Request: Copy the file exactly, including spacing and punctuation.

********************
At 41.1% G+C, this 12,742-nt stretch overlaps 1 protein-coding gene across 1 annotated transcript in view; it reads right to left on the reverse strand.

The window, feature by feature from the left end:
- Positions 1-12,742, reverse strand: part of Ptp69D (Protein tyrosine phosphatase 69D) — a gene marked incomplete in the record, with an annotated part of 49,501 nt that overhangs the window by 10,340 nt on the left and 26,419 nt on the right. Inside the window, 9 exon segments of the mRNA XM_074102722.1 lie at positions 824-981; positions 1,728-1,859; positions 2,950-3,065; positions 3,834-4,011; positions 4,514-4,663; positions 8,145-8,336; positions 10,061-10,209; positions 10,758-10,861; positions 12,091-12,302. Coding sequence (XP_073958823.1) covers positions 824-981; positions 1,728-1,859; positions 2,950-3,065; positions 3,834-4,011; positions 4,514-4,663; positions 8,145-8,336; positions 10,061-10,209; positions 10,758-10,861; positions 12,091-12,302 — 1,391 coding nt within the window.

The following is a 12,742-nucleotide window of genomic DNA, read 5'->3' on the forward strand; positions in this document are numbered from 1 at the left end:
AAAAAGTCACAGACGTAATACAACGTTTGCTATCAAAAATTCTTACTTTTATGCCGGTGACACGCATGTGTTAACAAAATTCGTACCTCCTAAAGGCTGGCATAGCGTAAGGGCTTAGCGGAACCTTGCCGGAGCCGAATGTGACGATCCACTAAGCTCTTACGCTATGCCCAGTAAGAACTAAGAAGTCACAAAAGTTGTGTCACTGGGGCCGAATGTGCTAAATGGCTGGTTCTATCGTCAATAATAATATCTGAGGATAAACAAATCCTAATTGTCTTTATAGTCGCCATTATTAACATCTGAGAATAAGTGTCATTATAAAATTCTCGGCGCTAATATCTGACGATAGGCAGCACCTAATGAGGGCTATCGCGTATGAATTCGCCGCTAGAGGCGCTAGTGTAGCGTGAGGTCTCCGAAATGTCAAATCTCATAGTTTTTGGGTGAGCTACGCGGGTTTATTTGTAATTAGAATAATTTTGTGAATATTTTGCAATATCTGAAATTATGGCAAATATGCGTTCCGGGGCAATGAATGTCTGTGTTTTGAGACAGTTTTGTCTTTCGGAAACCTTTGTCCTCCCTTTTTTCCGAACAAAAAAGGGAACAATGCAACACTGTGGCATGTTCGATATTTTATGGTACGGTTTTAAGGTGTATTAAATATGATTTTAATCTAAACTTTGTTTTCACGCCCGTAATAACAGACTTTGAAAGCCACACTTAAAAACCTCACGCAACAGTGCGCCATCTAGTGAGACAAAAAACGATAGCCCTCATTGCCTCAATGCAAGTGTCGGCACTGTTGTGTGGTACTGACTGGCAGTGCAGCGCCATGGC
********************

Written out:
At 41.1% G+C, this 12,742-nt stretch overlaps 1 protein-coding gene across 1 annotated transcript in view; it reads right to left on the reverse strand.

The window, feature by feature from the left end:
- Positions 1-12,742, reverse strand: part of Ptp69D (Protein tyrosine phosphatase 69D) — a gene marked incomplete in the record, with an annotated part of 49,501 nt that overhangs the window by 10,340 nt on the left and 26,419 nt on the right. Inside the window, 9 exon segments of the mRNA XM_074102722.1 lie at positions 824-981; positions 1,728-1,859; positions 2,950-3,065; positions 3,834-4,011; positions 4,514-4,663; positions 8,145-8,336; positions 10,061-10,209; positions 10,758-10,861; positions 12,091-12,302. Coding sequence (XP_073958823.1) covers positions 824-981; positions 1,728-1,859; positions 2,950-3,065; positions 3,834-4,011; positions 4,514-4,663; positions 8,145-8,336; positions 10,061-10,209; positions 10,758-10,861; positions 12,091-12,302 — 1,391 coding nt within the window.

The following is a 12,742-nucleotide window of genomic DNA, read 5'->3' on the forward strand; positions in this document are numbered from 1 at the left end:
AAAAAGTCACAGACGTAATACAACGTTTGCTATCAAAAATTCTTACTTTTATGCCGGTGACACGCATGTGTTAACAAAATTCGTACCTCCTAAAGGCTGGCATAGCGTAAGGGCTTAGCGGAACCTTGCCGGAGCCGAATGTGACGATCCACTAAGCTCTTACGCTATGCCCAGTAAGAACTAAGAAGTCACAAAAGTTGTGTCACTGGGGCCGAATGTGCTAAATGGCTGGTTCTATCGTCAATAATAATATCTGAGGATAAACAAATCCTAATTGTCTTTATAGTCGCCATTATTAACATCTGAGAATAAGTGTCATTATAAAATTCTCGGCGCTAATATCTGACGATAGGCAGCACCTAATGAGGGCTATCGCGTATGAATTCGCCGCTAGAGGCGCTAGTGTAGCGTGAGGTCTCCGAAATGTCAAATCTCATAGTTTTTGGGTGAGCTACGCGGGTTTATTTGTAATTAGAATAATTTTGTGAATATTTTGCAATATCTGAAATTATGGCAAATATGCGTTCCGGGGCAATGAATGTCTGTGTTTTGAGACAGTTTTGTCTTTCGGAAACCTTTGTCCTCCCTTTTTTCCGAACAAAAAAGGGAACAATGCAACACTGTGGCATGTTCGATATTTTATGGTACGGTTTTAAGGTGTATTAAATATGATTTTAATCTAAACTTTGTTTTCACGCCCGTAATAACAGACTTTGAAAGCCACACTTAAAAACCTCACGCAACAGTGCGCCATCTAGTGAGACAAAAAACGATAGCCCTCATTGCCTCAATGCAAGTGTCGGCACTGTTGTGTGGTACTGACTGGCAGTGCAGCGCCATGGC